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BMJ. Dec 14, 2002; 325(7377): 1387–1389.
PMCID: PMC138513

Evaluation of early abdominopelvic computed tomography in patients with acute abdominal pain of unknown cause: prospective randomised study

Chaan S Ng, lecturer,a Christopher J E Watson, senior lecturer,b Christopher R Palmer, medical statistician,c Teik Choon See, specialist registrar,a Nigel A Beharry, specialist registrar,a Barbara A Housden, superintendent radiographer,a J Andrew Bradley, professor,b and Adrian K Dixon, professora

Abstract

Objectives

To evaluate the impact of early abdominopelvic computed tomography in patients with acute abdominal pain of unknown cause on length of hospital stay and accuracy of diagnosis.

Design

Randomised, prospective controlled trial.

Setting

Teaching hospital in England.

Participants

120 patients admitted with acute abdominal pain for which no immediate surgical intervention or computed tomography was indicated.

Intervention

55 participants were prospectively randomised to early computed tomography (within 24 hours of admission) and 65 to standard practice (radiological investigations as indicated).

Main outcome measures

Length of hospital stay, accuracy of diagnosis, and, owing to a possible effect on inpatient mortality, deaths during the study.

Results

Early computed tomography reduced the length of hospital stay by 1.1 days (geometric mean 5.3 days (range 1 to 31) v 6.4 days (1 to 60)), but the difference was non-significant (95% confidence interval, 8% shorter stay to 56% longer stay, P=0.17). Early computed tomography missed significantly fewer serious diagnoses. Seven inpatients in the standard practice arm died. Only 50% (59 of 118) of diagnoses on admission were correct at follow up at 6 months, but this improved to 76% (90) of diagnoses after 24 hours.

Conclusions

Early abdominopelvic computed tomography for acute abdominal pain may reduce mortality and length of hospital stay. It can also identify unforeseen conditions and potentially serious complications.

What is already known on this topic

Computed tomography improves the accuracy of diagnosis of several acute abdominal conditions

Uncontrolled studies have shown improvements in accuracy of diagnosis after computed tomography; none have described an effect on mortality

What this study adds

Early abdominopelvic computed tomography for acute abdominal pain can identify unforeseen serious abdominal conditions

It may also reduce length of hospital stay and may reduce inpatient mortality

Introduction

Few studies have examined the efficacy of computed tomography in patients with acute abdominal pain, and to our knowledge there have been no randomised controlled trials of its use as a diagnostic aid for acute abdominal pain.13 We aimed to determine if early computed tomography in patients with acute abdominal pain might reduce length of hospital stay and improve the accuracy of diagnosis. We did not anticipate an effect on mortality when the trial was designed, but some patients did die during the study. We therefore present the findings of this potentially important outcome measure.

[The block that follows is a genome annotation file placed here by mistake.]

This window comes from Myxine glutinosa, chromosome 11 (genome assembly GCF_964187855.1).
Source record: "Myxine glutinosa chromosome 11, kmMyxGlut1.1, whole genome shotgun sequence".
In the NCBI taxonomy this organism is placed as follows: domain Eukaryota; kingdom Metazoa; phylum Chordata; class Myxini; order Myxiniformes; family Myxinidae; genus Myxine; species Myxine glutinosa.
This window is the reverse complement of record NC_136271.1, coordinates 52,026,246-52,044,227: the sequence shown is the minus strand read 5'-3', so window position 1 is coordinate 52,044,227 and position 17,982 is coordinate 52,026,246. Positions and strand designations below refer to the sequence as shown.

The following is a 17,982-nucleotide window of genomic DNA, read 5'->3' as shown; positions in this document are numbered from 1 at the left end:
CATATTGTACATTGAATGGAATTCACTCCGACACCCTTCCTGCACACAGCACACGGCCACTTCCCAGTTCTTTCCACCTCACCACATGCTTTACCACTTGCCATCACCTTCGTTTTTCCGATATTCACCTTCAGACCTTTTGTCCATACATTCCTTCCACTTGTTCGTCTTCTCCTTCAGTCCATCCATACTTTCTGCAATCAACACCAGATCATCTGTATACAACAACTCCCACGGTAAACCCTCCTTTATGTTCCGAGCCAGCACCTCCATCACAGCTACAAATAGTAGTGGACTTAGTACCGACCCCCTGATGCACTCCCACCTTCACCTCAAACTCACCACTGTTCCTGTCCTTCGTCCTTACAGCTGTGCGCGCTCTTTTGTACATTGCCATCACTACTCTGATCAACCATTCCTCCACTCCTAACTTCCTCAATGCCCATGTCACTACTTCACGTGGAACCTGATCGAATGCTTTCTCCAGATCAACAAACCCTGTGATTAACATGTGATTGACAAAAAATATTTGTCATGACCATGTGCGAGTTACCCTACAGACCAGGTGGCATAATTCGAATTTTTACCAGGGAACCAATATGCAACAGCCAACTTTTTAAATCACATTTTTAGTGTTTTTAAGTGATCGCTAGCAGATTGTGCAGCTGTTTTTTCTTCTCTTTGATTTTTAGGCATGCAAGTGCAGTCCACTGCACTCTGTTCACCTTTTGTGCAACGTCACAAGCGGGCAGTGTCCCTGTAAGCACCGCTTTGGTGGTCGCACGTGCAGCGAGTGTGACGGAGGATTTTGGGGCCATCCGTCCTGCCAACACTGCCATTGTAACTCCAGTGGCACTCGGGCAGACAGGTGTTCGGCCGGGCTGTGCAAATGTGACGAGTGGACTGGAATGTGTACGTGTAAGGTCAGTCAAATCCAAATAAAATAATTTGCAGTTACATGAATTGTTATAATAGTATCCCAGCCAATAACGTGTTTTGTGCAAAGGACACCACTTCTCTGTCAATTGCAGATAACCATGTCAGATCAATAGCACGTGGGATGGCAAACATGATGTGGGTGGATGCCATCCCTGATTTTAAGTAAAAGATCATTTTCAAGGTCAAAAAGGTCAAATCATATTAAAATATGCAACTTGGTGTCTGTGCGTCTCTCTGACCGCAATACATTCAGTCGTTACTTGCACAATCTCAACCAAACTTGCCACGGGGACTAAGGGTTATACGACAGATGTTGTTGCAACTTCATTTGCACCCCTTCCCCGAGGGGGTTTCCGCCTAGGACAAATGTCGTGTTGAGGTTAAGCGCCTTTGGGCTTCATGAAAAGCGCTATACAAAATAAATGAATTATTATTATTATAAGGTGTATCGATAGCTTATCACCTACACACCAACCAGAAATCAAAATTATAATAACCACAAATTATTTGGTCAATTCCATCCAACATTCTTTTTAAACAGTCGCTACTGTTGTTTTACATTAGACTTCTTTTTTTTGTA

Participants and methods

Our study was undertaken at a teaching hospital with over 1000 beds. All patients with acute abdominal pain admitted under the care of the surgical team from 9 am Friday to 5 pm Sunday, October 1999 to September 2000, were eligible for entry into our study. This period was chosen to enable access to imaging facilities within the time frame of our study. Patients were excluded if they were under 18 years of age, pregnant, or required emergency surgery or urgent computed tomography. Patients with rectal bleeding, suspected gynaecological disorders, or perianal abscesses were also excluded.

Randomisation and interventions

Patients were invited by the surgical team to participate in the study and were randomised by the on-call radiologist to current standard practice or to early computed tomography (within 24 hours of admission) once the surgeon had admitted them. Standard practice included plain radiography and, if appropriate, ultrasonography, computed tomography, and fluoroscopic investigations.

Patients randomised to standard practice were not denied access to computed tomography if it was needed. Similarly, patients randomised to the early computed tomography arm were not denied access to other radiological investigations within the first 24 hours.

Helical computed tomograms were obtained from the diaphragm to the symphysis pubis. Computed tomography was reported by the on-call radiologist.

Length of hospital stay and diagnostic accuracy

We hypothesised that early computed tomography might reduce the length of hospital stay and improve the accuracy of diagnosis. We reviewed patients' notes 6 months after admission to determine the final diagnosis, management, and investigations during admission and follow up.

Any changes in diagnoses and management were assessed blindly. In the event of change we assessed whether this was to a more severe diagnosis or to a less severe diagnosis. Possible changes in diagnoses were assessed at two intervals: between the initial diagnosis and at 24 hours, and between the diagnosis at 24 hours and the final diagnosis (assessed after surgery or at 6 month follow up).

Statistical analysis

To account for skewness, we log transformed data on length of hospital stay to normality before analysis. We also present the untransformed data.

Comparison of geometric means led to consideration of a standardised difference of 0.5 and a total sample size of 120 for 80% power, at a two sided significance level of 0.05. Ignoring skewness of data, we considered a sample size of 120 sufficient to detect, at the same power and significance level, a difference in mean length of hospital stay of 4.0 days, assuming a common standard deviation of 8.0 days. A retrospective power calculation for a 10% absolute difference in mortality, similar to our observations and based on the numbers studied, was only around 65%.